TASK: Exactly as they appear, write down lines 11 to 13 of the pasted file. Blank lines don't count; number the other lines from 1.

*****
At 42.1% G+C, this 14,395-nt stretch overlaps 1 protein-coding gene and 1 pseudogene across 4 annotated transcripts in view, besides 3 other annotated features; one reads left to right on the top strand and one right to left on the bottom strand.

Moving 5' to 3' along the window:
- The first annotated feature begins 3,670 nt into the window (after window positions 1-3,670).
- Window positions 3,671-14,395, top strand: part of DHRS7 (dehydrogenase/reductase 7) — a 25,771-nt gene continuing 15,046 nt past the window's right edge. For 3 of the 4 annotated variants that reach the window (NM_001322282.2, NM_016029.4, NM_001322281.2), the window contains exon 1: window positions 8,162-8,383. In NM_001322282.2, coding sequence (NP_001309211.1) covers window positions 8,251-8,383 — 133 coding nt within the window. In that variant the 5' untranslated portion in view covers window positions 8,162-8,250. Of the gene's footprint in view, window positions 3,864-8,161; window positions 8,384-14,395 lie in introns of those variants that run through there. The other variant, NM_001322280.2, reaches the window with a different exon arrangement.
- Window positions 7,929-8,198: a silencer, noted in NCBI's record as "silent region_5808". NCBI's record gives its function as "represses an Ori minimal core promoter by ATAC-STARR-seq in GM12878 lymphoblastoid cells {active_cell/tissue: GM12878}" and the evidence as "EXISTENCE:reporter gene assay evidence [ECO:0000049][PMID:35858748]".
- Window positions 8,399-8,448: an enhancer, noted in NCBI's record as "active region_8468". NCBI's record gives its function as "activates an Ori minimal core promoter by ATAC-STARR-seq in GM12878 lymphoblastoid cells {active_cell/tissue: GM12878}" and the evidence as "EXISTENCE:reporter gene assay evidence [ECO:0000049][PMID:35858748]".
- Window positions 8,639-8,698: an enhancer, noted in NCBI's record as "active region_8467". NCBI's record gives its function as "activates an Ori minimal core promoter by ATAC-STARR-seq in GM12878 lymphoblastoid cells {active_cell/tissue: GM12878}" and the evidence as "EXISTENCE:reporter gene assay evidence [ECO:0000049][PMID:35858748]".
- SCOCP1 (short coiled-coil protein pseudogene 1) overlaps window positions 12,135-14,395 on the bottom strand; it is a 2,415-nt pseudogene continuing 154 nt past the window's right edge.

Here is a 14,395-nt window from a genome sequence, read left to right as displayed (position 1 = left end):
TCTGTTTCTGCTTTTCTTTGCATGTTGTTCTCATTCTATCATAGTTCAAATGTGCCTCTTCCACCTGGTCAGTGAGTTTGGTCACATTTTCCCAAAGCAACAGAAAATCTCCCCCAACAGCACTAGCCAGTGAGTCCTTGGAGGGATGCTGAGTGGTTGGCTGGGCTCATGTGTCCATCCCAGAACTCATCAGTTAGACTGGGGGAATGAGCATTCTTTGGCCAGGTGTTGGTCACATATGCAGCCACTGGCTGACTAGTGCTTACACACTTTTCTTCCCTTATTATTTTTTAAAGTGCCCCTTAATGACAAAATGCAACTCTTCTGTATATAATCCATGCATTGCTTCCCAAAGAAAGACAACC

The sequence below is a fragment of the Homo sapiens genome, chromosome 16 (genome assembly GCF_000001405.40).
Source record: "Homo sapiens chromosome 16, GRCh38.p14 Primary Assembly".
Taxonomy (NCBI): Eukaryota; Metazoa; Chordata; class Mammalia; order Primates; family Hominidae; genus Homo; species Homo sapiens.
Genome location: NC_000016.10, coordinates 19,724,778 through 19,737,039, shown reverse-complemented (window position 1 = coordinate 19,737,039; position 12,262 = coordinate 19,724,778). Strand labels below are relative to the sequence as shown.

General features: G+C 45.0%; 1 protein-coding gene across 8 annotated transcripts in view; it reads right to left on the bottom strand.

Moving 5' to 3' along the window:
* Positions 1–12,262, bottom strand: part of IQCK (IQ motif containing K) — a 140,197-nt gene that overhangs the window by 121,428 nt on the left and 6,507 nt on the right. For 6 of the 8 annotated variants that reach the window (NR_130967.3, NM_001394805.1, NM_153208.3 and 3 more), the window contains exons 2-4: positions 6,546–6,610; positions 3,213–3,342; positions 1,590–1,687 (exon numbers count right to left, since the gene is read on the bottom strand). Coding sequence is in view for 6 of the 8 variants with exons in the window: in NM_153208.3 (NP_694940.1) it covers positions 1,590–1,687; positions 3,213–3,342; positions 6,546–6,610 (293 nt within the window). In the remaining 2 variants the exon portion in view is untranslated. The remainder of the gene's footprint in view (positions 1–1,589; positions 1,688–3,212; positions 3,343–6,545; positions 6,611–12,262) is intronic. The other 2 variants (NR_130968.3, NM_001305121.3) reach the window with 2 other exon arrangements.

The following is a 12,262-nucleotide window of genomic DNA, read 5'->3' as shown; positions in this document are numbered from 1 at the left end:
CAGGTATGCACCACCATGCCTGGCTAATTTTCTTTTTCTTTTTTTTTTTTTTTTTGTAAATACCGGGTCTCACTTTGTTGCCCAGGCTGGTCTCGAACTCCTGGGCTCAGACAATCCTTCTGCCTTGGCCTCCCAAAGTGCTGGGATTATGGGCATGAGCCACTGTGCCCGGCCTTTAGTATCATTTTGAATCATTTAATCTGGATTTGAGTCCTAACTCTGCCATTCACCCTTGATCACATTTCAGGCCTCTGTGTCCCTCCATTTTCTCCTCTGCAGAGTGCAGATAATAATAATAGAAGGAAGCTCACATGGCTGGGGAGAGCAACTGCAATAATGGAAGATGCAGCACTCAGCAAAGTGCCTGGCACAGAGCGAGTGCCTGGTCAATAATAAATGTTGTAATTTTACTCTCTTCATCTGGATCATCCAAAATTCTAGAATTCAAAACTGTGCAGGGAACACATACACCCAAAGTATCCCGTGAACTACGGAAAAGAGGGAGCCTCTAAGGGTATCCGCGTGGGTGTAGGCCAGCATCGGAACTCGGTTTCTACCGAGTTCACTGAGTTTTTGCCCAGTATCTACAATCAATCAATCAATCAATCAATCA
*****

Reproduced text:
The sequence below is a fragment of the Homo sapiens genome, chromosome 16 (genome assembly GCF_000001405.40).
Source record: "Homo sapiens chromosome 16, GRCh38.p14 Primary Assembly".
Taxonomy (NCBI): Eukaryota; Metazoa; Chordata; class Mammalia; order Primates; family Hominidae; genus Homo; species Homo sapiens.